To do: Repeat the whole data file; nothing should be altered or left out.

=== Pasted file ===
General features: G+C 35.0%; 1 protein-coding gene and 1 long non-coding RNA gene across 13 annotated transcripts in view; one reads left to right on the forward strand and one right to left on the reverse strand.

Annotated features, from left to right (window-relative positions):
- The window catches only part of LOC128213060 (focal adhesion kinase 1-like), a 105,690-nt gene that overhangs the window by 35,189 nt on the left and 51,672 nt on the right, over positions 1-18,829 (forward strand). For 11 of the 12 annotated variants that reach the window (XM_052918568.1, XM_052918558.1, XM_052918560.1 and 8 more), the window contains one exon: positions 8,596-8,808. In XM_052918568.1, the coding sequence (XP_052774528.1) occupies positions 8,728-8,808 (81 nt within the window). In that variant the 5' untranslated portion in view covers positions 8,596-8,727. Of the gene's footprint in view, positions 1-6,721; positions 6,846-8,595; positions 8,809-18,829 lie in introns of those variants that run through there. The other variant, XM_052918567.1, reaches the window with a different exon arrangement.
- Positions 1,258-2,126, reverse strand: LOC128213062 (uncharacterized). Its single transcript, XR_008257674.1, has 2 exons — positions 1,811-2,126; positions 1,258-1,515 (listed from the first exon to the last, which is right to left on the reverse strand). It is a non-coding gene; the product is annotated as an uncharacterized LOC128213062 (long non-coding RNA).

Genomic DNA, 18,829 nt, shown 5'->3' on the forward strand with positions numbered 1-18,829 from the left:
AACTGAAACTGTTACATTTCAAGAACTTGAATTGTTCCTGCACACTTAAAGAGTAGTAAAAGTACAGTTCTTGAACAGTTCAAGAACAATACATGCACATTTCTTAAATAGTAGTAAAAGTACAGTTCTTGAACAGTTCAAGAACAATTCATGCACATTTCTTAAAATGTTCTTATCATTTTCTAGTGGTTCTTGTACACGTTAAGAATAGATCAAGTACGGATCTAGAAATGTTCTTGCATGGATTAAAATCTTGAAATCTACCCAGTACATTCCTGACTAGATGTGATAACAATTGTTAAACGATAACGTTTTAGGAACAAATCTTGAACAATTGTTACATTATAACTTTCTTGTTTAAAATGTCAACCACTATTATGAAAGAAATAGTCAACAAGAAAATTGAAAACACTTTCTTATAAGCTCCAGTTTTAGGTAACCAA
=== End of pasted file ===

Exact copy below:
General features: G+C 35.0%; 1 protein-coding gene and 1 long non-coding RNA gene across 13 annotated transcripts in view; one reads left to right on the forward strand and one right to left on the reverse strand.

Annotated features, from left to right (window-relative positions):
- The window catches only part of LOC128213060 (focal adhesion kinase 1-like), a 105,690-nt gene that overhangs the window by 35,189 nt on the left and 51,672 nt on the right, over positions 1-18,829 (forward strand). For 11 of the 12 annotated variants that reach the window (XM_052918568.1, XM_052918558.1, XM_052918560.1 and 8 more), the window contains one exon: positions 8,596-8,808. In XM_052918568.1, the coding sequence (XP_052774528.1) occupies positions 8,728-8,808 (81 nt within the window). In that variant the 5' untranslated portion in view covers positions 8,596-8,727. Of the gene's footprint in view, positions 1-6,721; positions 6,846-8,595; positions 8,809-18,829 lie in introns of those variants that run through there. The other variant, XM_052918567.1, reaches the window with a different exon arrangement.
- Positions 1,258-2,126, reverse strand: LOC128213062 (uncharacterized). Its single transcript, XR_008257674.1, has 2 exons — positions 1,811-2,126; positions 1,258-1,515 (listed from the first exon to the last, which is right to left on the reverse strand). It is a non-coding gene; the product is annotated as an uncharacterized LOC128213062 (long non-coding RNA).

Genomic DNA, 18,829 nt, shown 5'->3' on the forward strand with positions numbered 1-18,829 from the left:
AACTGAAACTGTTACATTTCAAGAACTTGAATTGTTCCTGCACACTTAAAGAGTAGTAAAAGTACAGTTCTTGAACAGTTCAAGAACAATACATGCACATTTCTTAAATAGTAGTAAAAGTACAGTTCTTGAACAGTTCAAGAACAATTCATGCACATTTCTTAAAATGTTCTTATCATTTTCTAGTGGTTCTTGTACACGTTAAGAATAGATCAAGTACGGATCTAGAAATGTTCTTGCATGGATTAAAATCTTGAAATCTACCCAGTACATTCCTGACTAGATGTGATAACAATTGTTAAACGATAACGTTTTAGGAACAAATCTTGAACAATTGTTACATTATAACTTTCTTGTTTAAAATGTCAACCACTATTATGAAAGAAATAGTCAACAAGAAAATTGAAAACACTTTCTTATAAGCTCCAGTTTTAGGTAACCAA